ODESZA – The Last Goodbye

Potentially the modern electronic act with the biggest cult following, Washington DJ duo ODESZA have been out of the spotlight for nearly 5 years after hitting #3 on the charts with A Moment Apart – save for an uneven team-up with Golden Features as Bronson back in 2020. Known primarily for their sweeping, awestruck world-building and dominance of the indietronica and chillwave subgenres, ODESZA have opted to go in a slightly different direction on their latest effort, The Last Goodbye. The sound of the project is much gloomier, the vocals based much more around samples than featured artists, while the tempos, somewhat paradoxically, get a little more upbeat. The message seems to be as positive as the music used to evoke without words, though tinged for the first time with the pain of the last couple years – ODESZA seems to be celebrating the fact that there’s no such thing as a “last goodbye,” but the goodbye is still felt. The duo still has a stadium-sized talent for captivating soundscapes that’s emphasized quite often on this project, but it feels like a step away from their greatest strengths.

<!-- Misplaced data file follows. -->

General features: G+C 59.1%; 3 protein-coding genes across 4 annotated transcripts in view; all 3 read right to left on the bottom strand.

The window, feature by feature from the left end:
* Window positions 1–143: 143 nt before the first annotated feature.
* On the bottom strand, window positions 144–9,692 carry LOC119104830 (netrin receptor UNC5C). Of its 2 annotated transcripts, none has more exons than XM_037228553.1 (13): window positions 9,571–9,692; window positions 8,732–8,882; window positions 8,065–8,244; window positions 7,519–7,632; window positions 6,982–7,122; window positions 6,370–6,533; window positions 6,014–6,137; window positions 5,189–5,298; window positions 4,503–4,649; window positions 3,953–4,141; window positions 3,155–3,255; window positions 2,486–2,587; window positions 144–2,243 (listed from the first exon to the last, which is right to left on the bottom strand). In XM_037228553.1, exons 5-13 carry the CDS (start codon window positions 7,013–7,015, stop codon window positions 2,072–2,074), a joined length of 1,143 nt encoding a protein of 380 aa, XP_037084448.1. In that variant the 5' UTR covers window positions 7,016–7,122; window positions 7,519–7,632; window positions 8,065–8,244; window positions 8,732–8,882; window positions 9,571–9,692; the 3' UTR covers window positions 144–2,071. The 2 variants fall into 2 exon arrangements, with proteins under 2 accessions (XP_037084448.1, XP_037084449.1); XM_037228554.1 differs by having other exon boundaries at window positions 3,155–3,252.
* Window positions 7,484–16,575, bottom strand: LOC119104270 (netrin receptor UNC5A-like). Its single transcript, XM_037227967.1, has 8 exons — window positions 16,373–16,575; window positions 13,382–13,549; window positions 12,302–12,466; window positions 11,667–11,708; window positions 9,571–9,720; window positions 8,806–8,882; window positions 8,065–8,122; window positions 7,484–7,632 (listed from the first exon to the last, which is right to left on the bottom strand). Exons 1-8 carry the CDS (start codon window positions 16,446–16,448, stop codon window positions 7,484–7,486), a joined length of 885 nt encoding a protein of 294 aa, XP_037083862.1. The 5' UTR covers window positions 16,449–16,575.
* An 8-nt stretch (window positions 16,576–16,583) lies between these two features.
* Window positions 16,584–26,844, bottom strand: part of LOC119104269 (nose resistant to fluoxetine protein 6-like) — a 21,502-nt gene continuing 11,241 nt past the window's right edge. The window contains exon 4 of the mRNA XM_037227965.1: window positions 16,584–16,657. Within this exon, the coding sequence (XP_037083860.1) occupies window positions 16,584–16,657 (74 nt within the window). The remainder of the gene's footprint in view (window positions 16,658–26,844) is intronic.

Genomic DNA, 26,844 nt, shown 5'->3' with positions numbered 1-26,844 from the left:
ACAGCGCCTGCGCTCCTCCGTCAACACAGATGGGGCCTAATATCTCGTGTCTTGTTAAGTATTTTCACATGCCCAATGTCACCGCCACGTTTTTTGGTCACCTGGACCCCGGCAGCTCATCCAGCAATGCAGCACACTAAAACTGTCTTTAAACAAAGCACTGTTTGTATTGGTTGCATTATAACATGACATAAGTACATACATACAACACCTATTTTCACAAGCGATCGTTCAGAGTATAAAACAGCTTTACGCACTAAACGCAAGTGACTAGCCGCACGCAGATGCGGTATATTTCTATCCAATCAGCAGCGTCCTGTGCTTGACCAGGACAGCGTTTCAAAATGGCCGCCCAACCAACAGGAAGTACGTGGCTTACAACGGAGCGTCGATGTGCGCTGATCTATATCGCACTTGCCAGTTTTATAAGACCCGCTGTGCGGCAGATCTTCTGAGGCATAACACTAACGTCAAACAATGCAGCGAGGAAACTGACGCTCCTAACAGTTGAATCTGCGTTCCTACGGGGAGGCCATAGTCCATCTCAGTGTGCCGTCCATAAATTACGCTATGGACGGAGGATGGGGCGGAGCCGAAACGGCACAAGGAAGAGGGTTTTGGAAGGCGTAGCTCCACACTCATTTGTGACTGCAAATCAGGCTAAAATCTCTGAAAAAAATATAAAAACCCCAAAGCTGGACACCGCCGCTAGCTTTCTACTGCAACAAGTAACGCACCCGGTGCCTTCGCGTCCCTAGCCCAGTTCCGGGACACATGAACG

The project opens with a literal therapy session, apparently recorded three years ago and set to calming pianos. Building up to a synth cascade, a voice tells listeners to imagine a better version of themselves. A nice transition leads us into “Wide Awake,” which brings Charlie Houston on board for an angelic and entrancing high soprano vocal performance as she walks us through an emotionally confused post-COVID love story. It’s the best part of the track as a whole, because the instrumental behind her feels abundantly normal for ODESZA’s standards, with your typical pounding synth chords and shuffling beat that you’d hear at any club. Still, the vocal sample, slightly muted and interspersed into the drop is an interesting moment that makes it feel like the real feelings are being suppressed and fighting to come out. “Love Letter” picks the energy up in a big way and feels like the best combination of ODESZA’s old and new musical approaches. If you can get past the first couple seconds of the gravelly, squeaky vocal that loop throughout the track, the build-up makes it all worthwhile. The duo’s trademark creeping synth lines begin sneaking into the track under a drum n’ bass pattern before a glitchy, future-bass style drop. The Knocks are along for the ride, bringing ODESZA into a poppier territory, but the multitude of fun modulations and quirks in the background make this one engaging throughout. The next track, “Behind the Sun,” is fascinating simply because it’s built around an echoey, vintage-sounding sample of an Iranian song from 1974, sung in the Persian language. The drop sounds like a Christopher Nolan movie trailer, with massive drum hits and dramatic orchestral stabs.